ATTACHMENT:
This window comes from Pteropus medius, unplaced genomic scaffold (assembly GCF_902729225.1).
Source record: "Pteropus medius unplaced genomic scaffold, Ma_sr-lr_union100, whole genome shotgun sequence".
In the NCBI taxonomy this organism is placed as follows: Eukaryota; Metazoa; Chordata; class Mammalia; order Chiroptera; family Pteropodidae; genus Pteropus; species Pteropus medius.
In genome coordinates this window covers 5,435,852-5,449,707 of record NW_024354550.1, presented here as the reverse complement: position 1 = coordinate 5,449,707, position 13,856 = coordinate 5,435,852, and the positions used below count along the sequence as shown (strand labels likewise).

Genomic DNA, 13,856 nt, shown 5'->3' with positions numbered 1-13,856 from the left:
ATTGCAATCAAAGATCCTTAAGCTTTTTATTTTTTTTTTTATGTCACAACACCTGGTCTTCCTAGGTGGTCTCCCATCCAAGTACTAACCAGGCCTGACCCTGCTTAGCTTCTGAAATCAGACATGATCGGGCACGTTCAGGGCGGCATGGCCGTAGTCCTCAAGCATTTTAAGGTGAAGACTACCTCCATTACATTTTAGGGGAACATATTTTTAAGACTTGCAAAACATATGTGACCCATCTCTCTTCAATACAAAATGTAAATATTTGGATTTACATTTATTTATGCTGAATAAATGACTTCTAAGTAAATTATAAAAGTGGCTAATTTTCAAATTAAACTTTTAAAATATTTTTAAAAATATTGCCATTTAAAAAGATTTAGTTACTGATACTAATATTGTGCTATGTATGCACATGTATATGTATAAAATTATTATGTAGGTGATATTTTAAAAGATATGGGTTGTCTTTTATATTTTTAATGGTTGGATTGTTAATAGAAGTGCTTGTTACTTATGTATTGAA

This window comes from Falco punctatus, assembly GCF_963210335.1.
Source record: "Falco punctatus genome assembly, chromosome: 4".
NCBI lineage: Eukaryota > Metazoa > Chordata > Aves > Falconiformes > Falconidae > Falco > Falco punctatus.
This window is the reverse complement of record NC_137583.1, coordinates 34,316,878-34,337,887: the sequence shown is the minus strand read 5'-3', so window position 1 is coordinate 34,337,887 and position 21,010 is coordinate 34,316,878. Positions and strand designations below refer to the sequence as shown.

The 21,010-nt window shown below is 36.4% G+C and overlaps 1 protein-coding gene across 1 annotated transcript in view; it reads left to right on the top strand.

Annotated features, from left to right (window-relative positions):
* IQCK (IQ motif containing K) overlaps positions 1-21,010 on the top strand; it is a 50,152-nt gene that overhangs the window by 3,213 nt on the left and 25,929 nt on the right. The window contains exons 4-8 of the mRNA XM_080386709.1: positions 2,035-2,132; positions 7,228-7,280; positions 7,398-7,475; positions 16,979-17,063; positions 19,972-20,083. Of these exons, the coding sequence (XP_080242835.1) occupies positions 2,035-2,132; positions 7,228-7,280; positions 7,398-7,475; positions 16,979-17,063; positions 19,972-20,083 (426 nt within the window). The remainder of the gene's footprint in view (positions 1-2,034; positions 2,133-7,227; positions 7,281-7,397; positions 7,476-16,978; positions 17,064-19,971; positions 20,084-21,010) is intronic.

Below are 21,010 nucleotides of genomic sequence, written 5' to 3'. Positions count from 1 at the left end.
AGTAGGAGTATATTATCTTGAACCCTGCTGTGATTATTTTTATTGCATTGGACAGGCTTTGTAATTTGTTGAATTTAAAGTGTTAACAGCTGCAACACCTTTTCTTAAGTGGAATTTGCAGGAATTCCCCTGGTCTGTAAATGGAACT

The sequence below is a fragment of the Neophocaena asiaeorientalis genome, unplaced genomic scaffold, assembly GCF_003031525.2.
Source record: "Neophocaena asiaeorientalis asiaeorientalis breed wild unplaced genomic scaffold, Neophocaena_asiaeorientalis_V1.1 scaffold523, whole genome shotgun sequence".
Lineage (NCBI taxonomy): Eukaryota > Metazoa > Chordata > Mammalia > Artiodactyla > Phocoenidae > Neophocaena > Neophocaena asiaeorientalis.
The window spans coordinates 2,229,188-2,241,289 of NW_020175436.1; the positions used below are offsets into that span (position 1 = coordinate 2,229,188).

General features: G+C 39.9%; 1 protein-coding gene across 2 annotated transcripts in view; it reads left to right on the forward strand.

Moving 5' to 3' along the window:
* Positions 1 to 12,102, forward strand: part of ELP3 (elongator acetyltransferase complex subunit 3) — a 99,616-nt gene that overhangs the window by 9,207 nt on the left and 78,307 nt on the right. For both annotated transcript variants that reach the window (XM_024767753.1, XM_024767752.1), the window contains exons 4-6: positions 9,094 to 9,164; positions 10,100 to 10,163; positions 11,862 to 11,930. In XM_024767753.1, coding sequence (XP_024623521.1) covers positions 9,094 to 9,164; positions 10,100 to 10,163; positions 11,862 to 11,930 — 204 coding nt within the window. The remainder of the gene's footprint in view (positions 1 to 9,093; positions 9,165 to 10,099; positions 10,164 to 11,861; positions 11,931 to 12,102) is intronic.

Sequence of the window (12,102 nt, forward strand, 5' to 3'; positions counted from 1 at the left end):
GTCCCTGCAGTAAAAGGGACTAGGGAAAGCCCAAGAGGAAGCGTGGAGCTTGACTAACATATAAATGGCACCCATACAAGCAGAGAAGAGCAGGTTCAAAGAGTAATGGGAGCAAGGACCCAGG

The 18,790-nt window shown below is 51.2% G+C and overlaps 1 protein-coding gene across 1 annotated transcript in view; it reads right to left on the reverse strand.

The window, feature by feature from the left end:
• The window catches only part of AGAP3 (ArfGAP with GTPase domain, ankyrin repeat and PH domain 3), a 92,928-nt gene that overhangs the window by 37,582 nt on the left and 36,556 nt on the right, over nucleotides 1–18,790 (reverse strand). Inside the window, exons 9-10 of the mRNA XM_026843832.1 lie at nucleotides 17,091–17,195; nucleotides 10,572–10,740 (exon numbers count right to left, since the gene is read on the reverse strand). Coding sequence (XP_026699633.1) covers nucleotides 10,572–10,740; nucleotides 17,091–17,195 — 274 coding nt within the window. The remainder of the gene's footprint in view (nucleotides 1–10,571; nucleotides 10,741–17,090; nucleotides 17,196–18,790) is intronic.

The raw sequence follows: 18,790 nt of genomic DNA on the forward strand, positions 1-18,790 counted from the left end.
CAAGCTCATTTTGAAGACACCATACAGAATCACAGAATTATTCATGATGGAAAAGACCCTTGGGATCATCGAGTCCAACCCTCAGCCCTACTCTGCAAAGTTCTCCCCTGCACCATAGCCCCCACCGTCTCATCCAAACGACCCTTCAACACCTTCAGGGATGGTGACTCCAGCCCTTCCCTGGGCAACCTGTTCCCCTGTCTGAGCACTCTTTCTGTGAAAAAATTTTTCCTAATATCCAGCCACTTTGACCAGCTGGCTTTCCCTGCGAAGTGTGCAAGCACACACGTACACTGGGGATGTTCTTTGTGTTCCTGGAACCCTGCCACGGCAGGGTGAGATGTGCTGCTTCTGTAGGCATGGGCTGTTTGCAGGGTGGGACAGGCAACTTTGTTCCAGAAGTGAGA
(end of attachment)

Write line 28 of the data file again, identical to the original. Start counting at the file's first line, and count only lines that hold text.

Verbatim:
The raw sequence follows: 18,790 nt of genomic DNA on the forward strand, positions 1-18,790 counted from the left end.